Trip Reduction

Atlantis asserts that Tarkinow failed to reduce or offset twenty-five percent (25%) of the new vehicle trips generated by the Expansion Project, pursuant to the RPP’s Trip Reduction Goal and related Standards. [Note 22] Atlantis does not dispute the Commission’s conclusion that Tarkinow is required to reduce or offset the impact of 198 of the 794 new vehicle trips generated by the Expansion Project (794 x 0.25). Atlantis also does not dispute that Tarkinow may effectively offset 127 of those 198 trips through a $186,400 cash mitigation payment and another 24 trips by applying a “land banking credit” from the 2003 BJ’s DRI trip reduction plan, [Note 23] as accepted by the Commission. But, Atlantis alleges the Commission improperly allowed Tarkinow to offset the remaining 47 trips by applying a five percent (5%) interconnection credit, and a five percent (5%) transit line credit. Each disputed credit will be addressed in turn.

The Interconnection Credit

Under Standard TR2.4, the Commission may grant a trip reduction credit for “DRIs that allow for site traffic to travel conveniently and safely to adjacent properties without traveling on or crossing a public way” (the “Interconnection Credit”). [Note 24] Citing to this provision in its Decision, the Commission granted Tarkinow a five percent (5%) Interconnection Credit against forty (40) of the 794 new daily trips (794 x 0.05), [Note 25] in exchange for Tarkinow’s agreement to connect the BJ’s internal access to an abutting parcel to the north owned by Cape Cod Aggregates. Atlantis disputes Tarkinow’s eligibility for the Interconnection Credit on the ground that the Decision does not explicitly require Tarkinow to connect to that adjacent parcel as a condition of receiving the credit, and the Project plan as proposed does not include the actual connection. Instead, the Decision allows the connection “when and if” development is proposed on the Cape Cod Aggregates property. [Note 26]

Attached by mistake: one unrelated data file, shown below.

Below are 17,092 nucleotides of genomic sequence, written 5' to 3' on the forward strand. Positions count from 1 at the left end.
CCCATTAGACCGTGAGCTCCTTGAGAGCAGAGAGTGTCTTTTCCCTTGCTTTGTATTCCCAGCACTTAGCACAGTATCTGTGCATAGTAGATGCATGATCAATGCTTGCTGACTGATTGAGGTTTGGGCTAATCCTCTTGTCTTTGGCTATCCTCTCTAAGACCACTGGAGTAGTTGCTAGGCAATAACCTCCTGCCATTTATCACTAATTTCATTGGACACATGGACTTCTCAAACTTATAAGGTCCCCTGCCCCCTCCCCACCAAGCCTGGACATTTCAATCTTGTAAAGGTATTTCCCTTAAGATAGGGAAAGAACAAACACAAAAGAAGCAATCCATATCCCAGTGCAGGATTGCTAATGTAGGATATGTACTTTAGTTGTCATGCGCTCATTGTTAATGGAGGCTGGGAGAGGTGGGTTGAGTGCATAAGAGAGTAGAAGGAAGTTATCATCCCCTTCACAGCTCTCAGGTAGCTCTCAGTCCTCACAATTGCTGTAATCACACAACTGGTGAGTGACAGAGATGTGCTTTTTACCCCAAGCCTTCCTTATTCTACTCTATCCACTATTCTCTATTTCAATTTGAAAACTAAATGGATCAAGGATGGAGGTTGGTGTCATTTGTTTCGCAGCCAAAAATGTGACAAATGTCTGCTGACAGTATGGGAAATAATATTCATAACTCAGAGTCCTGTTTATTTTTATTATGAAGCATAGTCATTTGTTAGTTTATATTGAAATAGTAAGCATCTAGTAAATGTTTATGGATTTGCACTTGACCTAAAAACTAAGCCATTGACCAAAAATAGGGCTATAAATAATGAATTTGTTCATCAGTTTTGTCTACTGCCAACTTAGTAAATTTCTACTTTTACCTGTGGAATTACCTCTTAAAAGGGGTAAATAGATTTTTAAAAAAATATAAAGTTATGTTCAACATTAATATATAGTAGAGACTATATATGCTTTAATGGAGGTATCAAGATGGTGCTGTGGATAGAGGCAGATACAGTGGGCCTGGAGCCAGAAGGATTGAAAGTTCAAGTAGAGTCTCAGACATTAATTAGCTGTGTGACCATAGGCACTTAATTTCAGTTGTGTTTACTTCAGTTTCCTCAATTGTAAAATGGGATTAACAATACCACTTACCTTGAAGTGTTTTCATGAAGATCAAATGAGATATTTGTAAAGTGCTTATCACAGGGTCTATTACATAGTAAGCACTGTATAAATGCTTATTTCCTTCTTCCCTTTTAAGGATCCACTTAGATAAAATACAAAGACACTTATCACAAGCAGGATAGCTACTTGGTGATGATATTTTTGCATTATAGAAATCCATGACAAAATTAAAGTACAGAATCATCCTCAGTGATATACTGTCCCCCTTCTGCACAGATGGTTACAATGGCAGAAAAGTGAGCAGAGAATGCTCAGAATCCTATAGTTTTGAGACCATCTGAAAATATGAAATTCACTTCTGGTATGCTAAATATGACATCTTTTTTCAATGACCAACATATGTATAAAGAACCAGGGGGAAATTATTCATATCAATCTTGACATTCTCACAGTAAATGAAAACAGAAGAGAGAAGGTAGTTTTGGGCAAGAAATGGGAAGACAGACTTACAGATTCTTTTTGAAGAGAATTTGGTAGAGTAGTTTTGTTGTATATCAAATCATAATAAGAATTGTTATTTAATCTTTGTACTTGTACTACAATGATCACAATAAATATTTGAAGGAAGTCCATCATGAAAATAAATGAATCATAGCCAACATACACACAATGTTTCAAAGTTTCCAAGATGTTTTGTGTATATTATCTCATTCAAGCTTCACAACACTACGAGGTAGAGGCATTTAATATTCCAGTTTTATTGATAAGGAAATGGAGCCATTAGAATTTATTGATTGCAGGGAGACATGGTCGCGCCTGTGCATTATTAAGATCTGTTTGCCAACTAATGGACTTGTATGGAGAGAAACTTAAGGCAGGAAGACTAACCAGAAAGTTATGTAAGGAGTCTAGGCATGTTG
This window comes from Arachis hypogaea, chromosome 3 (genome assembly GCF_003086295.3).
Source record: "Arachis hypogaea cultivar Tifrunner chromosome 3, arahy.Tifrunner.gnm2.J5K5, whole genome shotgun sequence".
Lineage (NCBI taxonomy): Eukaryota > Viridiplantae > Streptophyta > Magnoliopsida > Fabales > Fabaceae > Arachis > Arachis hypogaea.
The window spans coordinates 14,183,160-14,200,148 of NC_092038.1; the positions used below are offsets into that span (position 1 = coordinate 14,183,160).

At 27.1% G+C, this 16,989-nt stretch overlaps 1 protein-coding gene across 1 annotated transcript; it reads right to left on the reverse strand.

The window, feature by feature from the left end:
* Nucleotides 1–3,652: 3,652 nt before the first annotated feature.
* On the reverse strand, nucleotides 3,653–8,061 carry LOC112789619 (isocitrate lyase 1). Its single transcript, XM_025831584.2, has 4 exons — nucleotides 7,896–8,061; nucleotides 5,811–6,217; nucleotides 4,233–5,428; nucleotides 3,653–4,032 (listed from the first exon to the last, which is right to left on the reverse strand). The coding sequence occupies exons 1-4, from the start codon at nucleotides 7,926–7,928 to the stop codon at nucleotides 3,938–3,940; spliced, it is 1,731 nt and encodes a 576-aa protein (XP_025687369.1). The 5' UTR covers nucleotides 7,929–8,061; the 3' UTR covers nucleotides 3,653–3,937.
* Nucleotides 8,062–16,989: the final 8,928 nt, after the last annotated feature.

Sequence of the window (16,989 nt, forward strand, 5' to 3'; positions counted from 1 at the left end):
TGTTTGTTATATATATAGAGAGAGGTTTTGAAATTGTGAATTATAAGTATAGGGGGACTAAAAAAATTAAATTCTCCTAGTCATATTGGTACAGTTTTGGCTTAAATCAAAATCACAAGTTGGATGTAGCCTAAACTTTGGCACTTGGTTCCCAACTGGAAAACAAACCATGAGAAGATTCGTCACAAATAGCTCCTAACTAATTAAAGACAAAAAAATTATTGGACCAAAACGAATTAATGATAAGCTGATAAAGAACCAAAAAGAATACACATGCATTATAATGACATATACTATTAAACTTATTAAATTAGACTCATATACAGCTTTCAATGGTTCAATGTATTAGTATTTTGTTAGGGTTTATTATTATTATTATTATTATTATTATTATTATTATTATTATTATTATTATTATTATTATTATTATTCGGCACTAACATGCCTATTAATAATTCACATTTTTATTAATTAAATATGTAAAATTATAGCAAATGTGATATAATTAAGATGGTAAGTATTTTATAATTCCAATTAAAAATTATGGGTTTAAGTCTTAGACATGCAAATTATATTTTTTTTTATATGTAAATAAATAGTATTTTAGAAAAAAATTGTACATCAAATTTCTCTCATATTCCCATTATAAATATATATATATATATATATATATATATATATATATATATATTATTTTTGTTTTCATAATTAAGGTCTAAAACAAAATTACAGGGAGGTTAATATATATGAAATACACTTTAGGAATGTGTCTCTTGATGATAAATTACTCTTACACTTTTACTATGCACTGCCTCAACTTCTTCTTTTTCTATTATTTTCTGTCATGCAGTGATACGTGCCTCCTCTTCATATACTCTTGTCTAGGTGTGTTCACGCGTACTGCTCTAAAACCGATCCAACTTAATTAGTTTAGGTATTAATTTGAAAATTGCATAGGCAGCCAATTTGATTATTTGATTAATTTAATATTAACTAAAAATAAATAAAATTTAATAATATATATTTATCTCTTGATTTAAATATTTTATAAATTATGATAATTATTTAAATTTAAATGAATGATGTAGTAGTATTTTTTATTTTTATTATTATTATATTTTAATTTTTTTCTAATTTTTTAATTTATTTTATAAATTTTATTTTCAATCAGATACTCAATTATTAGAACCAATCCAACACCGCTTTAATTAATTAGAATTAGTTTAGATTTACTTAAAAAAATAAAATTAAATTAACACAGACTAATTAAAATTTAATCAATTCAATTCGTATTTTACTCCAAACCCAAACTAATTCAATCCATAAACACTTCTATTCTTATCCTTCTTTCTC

At the trial, Mr. Cannon testified that no previous DRI applicant has been required to actually connect to an adjacent parcel in order to receive the Interconnection Credit, because the purpose of the credit is to incentivize applicants to connect to other parcels as opportunities arise, even after the DRI approval process ends. Mr. Cannon further testified that the Commission’s regular practice is to read the Interconnection Credit provision in Standard TR2.4 together with Standard TR2.3, [Note 27] allowing a DRI applicant’s agreement to provide an interconnection at a later date to satisfy the interconnection requirements, and merit an Interconnection Credit. [Note 28] RPP at 106 (emphasis added). The Decision reflects this interpretation when it states: “[Standard] TR2.4 . . . allows for a five (5) percent credit for developments that agree to provide an interconnection to an adjacent property. The Commission finds that the project is therefore eligible for a five (5) percent interconnection credit.” (Emphasis added).